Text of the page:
The trouble is, not everyone in the South felt that way. There were probably plenty of Southerners who felt that if it was a choice between war and emancipation, emancipation was better. There were probably people in the South who, stubborn as they were about keeping slaves, still did not want to secede from the Union. Some may have even fled to the North instead.
Wars, however, are not decided by the people at the bottom. They’re decided by the people at the top, the people with the power and the money. They’re not necessarily the wisest people, just the most influential ones. They can secretly make decisions that plunge entire nations into devastating conflicts. It’s happened all through history.
The people at the top rarely think like we do. Sometimes that’s good, sometimes that’s bad. In the secular world, it has probably been mostly the latter. Such leaders could have been “off” from Day One. Other times years of being in politics and fending off hostile forces have molded them into people that stopped resembling the average person a long time ago. Their vision of reality may differ greatly from ours. Their ideas of what should or shouldn’t happen, what could or couldn’t happen, may exceed ours.
But here’s the bottom line. The reason the Civil War occurred in 1864 is the same reason why any war has occurred throughout history or will occur in the Future, God forbid. God decides which wars will occur and which ones will not even begin. He decides how they will be fought, and who will win and at what cost. It looks like leaders wage wars, but they are puppets of the will of God. It appears like the better, or more clever army wins, but that is just the way God makes it look.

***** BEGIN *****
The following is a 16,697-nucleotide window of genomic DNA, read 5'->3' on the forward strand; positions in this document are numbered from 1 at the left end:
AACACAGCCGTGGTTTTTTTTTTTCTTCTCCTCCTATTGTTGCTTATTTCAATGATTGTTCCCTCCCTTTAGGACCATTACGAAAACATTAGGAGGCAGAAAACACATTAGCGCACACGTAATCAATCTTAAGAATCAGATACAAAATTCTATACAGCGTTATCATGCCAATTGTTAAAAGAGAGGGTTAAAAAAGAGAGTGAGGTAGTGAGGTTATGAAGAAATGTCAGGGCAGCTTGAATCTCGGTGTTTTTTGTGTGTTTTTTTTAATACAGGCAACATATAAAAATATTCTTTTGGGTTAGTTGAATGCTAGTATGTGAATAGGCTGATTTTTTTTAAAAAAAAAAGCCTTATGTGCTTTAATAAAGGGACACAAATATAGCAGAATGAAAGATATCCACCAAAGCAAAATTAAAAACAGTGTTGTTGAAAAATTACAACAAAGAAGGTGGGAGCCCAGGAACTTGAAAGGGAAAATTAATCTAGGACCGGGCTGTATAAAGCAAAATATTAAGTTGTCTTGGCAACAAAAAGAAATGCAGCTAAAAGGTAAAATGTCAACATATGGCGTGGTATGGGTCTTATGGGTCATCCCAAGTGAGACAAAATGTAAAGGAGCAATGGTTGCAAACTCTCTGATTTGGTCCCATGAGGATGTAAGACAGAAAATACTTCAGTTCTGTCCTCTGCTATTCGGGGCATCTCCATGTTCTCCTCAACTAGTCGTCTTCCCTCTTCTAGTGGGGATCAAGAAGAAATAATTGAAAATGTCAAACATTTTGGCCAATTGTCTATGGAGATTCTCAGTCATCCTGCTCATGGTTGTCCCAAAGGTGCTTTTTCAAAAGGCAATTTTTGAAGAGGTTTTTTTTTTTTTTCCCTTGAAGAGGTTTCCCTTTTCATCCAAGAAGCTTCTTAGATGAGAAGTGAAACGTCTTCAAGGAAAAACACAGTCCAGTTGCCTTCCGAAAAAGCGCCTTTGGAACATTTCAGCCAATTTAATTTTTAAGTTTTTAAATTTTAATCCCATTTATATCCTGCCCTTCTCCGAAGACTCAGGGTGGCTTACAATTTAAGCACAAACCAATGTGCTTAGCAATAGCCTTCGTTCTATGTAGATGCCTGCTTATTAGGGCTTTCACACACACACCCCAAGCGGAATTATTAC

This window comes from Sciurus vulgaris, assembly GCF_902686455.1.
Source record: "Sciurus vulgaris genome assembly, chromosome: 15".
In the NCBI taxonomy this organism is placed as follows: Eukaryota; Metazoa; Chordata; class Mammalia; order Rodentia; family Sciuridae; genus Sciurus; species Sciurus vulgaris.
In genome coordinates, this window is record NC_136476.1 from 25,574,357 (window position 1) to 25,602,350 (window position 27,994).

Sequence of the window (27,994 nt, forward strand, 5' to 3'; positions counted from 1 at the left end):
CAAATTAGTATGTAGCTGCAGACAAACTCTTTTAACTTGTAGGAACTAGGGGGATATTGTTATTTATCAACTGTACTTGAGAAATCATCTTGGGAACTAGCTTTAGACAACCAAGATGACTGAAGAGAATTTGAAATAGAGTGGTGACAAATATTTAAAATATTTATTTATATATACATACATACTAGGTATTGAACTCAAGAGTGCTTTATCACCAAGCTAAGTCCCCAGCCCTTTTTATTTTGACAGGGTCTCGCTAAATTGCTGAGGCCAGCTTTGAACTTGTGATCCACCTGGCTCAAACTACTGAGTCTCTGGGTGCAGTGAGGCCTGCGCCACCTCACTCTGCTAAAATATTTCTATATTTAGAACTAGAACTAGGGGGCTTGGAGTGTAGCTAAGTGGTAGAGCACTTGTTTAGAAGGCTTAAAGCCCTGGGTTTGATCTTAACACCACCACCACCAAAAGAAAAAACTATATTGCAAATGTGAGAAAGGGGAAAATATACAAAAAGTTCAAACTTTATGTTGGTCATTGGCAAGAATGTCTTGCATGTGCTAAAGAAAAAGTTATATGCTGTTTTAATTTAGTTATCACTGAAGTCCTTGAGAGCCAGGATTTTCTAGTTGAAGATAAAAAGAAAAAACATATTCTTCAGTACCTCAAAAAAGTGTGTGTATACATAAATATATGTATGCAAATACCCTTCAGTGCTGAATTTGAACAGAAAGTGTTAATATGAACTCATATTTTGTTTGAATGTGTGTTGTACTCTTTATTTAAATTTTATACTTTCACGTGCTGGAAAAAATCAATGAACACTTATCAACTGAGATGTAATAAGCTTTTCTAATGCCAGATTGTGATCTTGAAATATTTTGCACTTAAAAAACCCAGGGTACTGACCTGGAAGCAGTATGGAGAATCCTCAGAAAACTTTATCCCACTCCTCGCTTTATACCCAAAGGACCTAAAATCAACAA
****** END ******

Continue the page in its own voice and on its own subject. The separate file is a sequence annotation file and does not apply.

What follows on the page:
People forget how many times something seemed impossible, or at least unlikely, until it happened. After the damage has been done, they go back and analyze what it was they missed that resulted in their dangerously faulty predictions. They find answers, but the truth is, they only became clear after the fact because that is the way God wanted it.
He warns us, though. He may not tell us what He is going to do, but He does give warnings of what He might do. If things like wars were only a function of nature, then logic might be enough to chart the path of destruction. Since they are completely a function of the will of God, it pays to consider the unlikely as a possible outcome. Even the impossible becomes possible with some minor adjustments to history that God can make at a moment’s notice.
As we have seen so many times before, the Talmud says that a wise person is one that sees “what is being born.” We might add to this that he factors into his projection what Divine Providence might cause to happen. Civil War in the States may seem preposterous at this time, especially when the conflict is not simply North versus South. But hey, we’re talking about God here. Being ready for anything means expecting the unexpected. What God wants God does, and everyone else is just His means to make it happen.